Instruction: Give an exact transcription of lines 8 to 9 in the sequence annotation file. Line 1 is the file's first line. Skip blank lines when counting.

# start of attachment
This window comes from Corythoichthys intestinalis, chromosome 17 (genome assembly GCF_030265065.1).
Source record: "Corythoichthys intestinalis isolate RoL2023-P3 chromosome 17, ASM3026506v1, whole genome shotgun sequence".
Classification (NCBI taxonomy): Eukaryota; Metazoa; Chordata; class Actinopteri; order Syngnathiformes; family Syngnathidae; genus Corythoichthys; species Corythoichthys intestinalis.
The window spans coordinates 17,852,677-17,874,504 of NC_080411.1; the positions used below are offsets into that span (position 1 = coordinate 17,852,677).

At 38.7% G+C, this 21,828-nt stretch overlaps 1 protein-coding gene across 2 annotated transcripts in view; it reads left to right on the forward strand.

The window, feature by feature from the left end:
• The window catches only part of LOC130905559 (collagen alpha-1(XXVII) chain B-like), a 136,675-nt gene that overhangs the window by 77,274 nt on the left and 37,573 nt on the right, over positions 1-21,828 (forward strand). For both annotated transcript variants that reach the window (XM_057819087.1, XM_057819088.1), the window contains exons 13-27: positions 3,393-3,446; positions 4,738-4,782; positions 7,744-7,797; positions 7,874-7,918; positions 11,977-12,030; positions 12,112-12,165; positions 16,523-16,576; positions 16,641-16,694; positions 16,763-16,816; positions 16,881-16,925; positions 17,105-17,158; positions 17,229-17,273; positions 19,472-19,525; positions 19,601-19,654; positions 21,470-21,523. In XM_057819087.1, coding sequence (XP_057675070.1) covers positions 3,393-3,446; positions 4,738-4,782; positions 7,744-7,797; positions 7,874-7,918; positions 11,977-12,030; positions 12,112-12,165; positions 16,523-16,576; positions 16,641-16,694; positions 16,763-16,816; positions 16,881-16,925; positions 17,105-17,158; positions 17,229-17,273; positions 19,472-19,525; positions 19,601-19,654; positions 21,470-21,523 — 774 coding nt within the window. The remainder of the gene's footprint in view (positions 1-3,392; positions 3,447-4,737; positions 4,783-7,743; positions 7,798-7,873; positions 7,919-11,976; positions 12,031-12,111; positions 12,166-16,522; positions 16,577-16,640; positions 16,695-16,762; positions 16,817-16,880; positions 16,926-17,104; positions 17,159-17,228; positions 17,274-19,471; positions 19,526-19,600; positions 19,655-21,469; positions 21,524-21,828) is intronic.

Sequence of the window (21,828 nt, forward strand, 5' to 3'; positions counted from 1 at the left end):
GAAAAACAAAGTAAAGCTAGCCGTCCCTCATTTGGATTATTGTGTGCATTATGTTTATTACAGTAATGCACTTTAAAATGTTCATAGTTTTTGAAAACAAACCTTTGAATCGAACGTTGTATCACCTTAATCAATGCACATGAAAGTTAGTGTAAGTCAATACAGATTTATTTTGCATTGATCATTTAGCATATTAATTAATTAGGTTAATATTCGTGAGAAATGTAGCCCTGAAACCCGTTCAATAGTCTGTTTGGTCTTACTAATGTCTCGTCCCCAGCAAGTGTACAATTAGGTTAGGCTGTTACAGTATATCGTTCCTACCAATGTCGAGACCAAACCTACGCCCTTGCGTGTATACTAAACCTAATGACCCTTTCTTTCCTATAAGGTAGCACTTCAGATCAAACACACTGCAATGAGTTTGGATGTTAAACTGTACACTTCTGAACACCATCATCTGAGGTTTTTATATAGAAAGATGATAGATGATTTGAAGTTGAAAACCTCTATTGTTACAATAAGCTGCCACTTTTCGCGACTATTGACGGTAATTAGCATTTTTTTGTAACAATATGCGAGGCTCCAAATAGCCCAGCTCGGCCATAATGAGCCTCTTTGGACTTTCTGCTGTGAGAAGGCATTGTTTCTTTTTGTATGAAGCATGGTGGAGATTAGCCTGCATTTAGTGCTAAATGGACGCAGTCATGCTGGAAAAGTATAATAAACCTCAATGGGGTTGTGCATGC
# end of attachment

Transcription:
Sequence of the window (21,828 nt, forward strand, 5' to 3'; positions counted from 1 at the left end):
GAAAAACAAAGTAAAGCTAGCCGTCCCTCATTTGGATTATTGTGTGCATTATGTTTATTACAGTAATGCACTTTAAAATGTTCATAGTTTTTGAAAACAAACCTTTGAATCGAACGTTGTATCACCTTAATCAATGCACATGAAAGTTAGTGTAAGTCAATACAGATTTATTTTGCATTGATCATTTAGCATATTAATTAATTAGGTTAATATTCGTGAGAAATGTAGCCCTGAAACCCGTTCAATAGTCTGTTTGGTCTTACTAATGTCTCGTCCCCAGCAAGTGTACAATTAGGTTAGGCTGTTACAGTATATCGTTCCTACCAATGTCGAGACCAAACCTACGCCCTTGCGTGTATACTAAACCTAATGACCCTTTCTTTCCTATAAGGTAGCACTTCAGATCAAACACACTGCAATGAGTTTGGATGTTAAACTGTACACTTCTGAACACCATCATCTGAGGTTTTTATATAGAAAGATGATAGATGATTTGAAGTTGAAAACCTCTATTGTTACAATAAGCTGCCACTTTTCGCGACTATTGACGGTAATTAGCATTTTTTTGTAACAATATGCGAGGCTCCAAATAGCCCAGCTCGGCCATAATGAGCCTCTTTGGACTTTCTGCTGTGAGAAGGCATTGTTTCTTTTTGTATGAAGCATGGTGGAGATTAGCCTGCATTTAGTGCTAAATGGACGCAGTCATGCTGGAAAAGTATAATAAACCTCAATGGGGTTGTGCATGC